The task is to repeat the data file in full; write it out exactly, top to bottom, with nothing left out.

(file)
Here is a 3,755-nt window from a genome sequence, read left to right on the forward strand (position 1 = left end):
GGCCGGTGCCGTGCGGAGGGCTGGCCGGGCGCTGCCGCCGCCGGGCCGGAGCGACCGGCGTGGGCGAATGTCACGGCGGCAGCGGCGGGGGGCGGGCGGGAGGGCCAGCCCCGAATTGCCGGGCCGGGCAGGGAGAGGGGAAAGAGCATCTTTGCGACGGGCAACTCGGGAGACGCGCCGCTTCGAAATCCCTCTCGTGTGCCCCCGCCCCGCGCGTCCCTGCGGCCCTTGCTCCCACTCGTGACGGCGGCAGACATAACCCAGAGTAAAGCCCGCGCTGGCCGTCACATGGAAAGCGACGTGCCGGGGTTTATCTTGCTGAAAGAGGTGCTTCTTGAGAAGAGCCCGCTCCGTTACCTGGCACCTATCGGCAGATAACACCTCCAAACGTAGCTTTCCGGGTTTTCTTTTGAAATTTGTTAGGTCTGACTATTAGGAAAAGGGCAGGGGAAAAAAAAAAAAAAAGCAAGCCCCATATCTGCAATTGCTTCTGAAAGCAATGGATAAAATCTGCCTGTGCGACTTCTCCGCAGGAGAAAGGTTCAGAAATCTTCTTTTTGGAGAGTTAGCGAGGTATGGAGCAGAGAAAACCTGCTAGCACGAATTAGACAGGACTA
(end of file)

Here is a 3,755-nt window from a genome sequence, read left to right on the forward strand (position 1 = left end):
GGCCGGTGCCGTGCGGAGGGCTGGCCGGGCGCTGCCGCCGCCGGGCCGGAGCGACCGGCGTGGGCGAATGTCACGGCGGCAGCGGCGGGGGGCGGGCGGGAGGGCCAGCCCCGAATTGCCGGGCCGGGCAGGGAGAGGGGAAAGAGCATCTTTGCGACGGGCAACTCGGGAGACGCGCCGCTTCGAAATCCCTCTCGTGTGCCCCCGCCCCGCGCGTCCCTGCGGCCCTTGCTCCCACTCGTGACGGCGGCAGACATAACCCAGAGTAAAGCCCGCGCTGGCCGTCACATGGAAAGCGACGTGCCGGGGTTTATCTTGCTGAAAGAGGTGCTTCTTGAGAAGAGCCCGCTCCGTTACCTGGCACCTATCGGCAGATAACACCTCCAAACGTAGCTTTCCGGGTTTTCTTTTGAAATTTGTTAGGTCTGACTATTAGGAAAAGGGCAGGGGAAAAAAAAAAAAAAAGCAAGCCCCATATCTGCAATTGCTTCTGAAAGCAATGGATAAAATCTGCCTGTGCGACTTCTCCGCAGGAGAAAGGTTCAGAAATCTTCTTTTTGGAGAGTTAGCGAGGTATGGAGCAGAGAAAACCTGCTAGCACGAATTAGACAGGACTA